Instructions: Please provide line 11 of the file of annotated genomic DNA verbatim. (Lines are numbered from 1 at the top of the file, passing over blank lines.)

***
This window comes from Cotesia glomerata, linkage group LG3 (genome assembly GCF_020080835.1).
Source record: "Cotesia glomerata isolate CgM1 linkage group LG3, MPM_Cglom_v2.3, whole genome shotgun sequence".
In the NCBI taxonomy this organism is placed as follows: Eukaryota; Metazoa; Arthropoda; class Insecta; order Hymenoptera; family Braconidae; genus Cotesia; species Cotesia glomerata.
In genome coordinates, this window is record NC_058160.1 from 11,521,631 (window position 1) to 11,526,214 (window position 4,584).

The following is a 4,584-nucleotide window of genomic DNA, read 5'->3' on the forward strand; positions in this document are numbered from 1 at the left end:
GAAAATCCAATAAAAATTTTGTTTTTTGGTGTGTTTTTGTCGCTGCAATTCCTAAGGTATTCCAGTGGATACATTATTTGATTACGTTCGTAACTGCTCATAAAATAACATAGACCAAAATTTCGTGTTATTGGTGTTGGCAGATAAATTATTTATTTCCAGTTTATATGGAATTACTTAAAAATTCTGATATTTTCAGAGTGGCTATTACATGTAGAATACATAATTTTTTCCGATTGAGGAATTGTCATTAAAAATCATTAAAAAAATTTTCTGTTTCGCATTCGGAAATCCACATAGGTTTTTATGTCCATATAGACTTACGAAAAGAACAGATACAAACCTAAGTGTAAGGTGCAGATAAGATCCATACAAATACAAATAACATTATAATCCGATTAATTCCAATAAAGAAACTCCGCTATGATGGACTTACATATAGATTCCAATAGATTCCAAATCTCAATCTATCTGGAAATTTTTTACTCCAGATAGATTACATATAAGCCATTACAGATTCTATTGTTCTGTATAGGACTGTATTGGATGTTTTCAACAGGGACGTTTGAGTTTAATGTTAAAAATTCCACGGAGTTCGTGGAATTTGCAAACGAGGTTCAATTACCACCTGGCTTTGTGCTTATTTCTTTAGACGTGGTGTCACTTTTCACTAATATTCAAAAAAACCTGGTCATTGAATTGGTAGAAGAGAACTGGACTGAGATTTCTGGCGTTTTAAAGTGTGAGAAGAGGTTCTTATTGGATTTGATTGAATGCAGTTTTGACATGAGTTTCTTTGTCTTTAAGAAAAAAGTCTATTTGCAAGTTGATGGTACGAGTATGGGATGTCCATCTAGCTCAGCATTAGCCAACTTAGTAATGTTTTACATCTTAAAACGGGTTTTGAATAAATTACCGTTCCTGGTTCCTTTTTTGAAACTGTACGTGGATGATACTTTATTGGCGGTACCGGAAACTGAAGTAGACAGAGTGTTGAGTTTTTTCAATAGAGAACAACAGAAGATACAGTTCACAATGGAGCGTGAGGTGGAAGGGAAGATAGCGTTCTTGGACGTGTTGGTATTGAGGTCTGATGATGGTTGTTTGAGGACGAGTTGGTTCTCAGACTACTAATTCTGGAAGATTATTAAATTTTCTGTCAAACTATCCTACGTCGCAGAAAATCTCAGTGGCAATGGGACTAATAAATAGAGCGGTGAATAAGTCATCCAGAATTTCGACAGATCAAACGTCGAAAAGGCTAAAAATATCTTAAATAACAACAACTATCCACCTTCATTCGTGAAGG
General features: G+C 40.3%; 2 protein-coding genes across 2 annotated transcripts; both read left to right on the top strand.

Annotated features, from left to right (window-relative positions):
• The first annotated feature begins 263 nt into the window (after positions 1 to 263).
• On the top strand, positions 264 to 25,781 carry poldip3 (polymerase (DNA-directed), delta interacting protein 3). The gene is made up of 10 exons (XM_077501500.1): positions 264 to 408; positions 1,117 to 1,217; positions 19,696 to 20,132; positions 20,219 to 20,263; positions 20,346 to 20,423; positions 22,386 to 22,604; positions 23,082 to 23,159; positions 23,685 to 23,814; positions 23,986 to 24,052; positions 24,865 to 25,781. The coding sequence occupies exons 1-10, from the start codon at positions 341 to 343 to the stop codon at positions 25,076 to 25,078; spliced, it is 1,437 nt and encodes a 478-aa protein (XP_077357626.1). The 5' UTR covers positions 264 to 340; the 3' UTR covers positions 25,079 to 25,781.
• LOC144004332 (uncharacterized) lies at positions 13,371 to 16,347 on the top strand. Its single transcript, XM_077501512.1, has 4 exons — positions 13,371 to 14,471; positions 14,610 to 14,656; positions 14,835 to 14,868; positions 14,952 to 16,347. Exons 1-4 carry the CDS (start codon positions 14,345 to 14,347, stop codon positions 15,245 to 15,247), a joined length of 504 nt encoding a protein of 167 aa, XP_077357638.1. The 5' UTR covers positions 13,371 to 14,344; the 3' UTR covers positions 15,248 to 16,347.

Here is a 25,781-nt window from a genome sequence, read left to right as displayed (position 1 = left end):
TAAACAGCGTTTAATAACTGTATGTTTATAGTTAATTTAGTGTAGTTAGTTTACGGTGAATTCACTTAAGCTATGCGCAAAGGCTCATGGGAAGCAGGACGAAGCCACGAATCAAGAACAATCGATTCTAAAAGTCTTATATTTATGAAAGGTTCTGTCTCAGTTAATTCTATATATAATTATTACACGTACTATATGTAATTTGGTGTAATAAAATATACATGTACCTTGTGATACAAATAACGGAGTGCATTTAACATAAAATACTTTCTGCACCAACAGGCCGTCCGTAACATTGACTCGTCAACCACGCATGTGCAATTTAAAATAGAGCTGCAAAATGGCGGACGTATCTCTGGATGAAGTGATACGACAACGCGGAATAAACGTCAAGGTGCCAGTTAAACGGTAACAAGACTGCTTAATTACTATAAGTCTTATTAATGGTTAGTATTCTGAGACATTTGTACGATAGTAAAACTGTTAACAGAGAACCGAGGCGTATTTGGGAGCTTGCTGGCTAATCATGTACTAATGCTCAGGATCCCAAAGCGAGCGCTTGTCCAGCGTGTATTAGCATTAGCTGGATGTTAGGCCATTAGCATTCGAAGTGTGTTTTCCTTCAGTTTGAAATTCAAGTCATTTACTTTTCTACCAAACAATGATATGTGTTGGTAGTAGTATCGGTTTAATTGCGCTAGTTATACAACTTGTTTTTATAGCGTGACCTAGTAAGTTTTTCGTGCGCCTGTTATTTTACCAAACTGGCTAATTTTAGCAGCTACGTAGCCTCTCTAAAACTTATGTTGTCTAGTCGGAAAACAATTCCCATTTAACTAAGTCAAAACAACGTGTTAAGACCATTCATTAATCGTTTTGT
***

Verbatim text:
• LOC144004332 (uncharacterized) lies at positions 13,371 to 16,347 on the top strand. Its single transcript, XM_077501512.1, has 4 exons — positions 13,371 to 14,471; positions 14,610 to 14,656; positions 14,835 to 14,868; positions 14,952 to 16,347. Exons 1-4 carry the CDS (start codon positions 14,345 to 14,347, stop codon positions 15,245 to 15,247), a joined length of 504 nt encoding a protein of 167 aa, XP_077357638.1. The 5' UTR covers positions 13,371 to 14,344; the 3' UTR covers positions 15,248 to 16,347.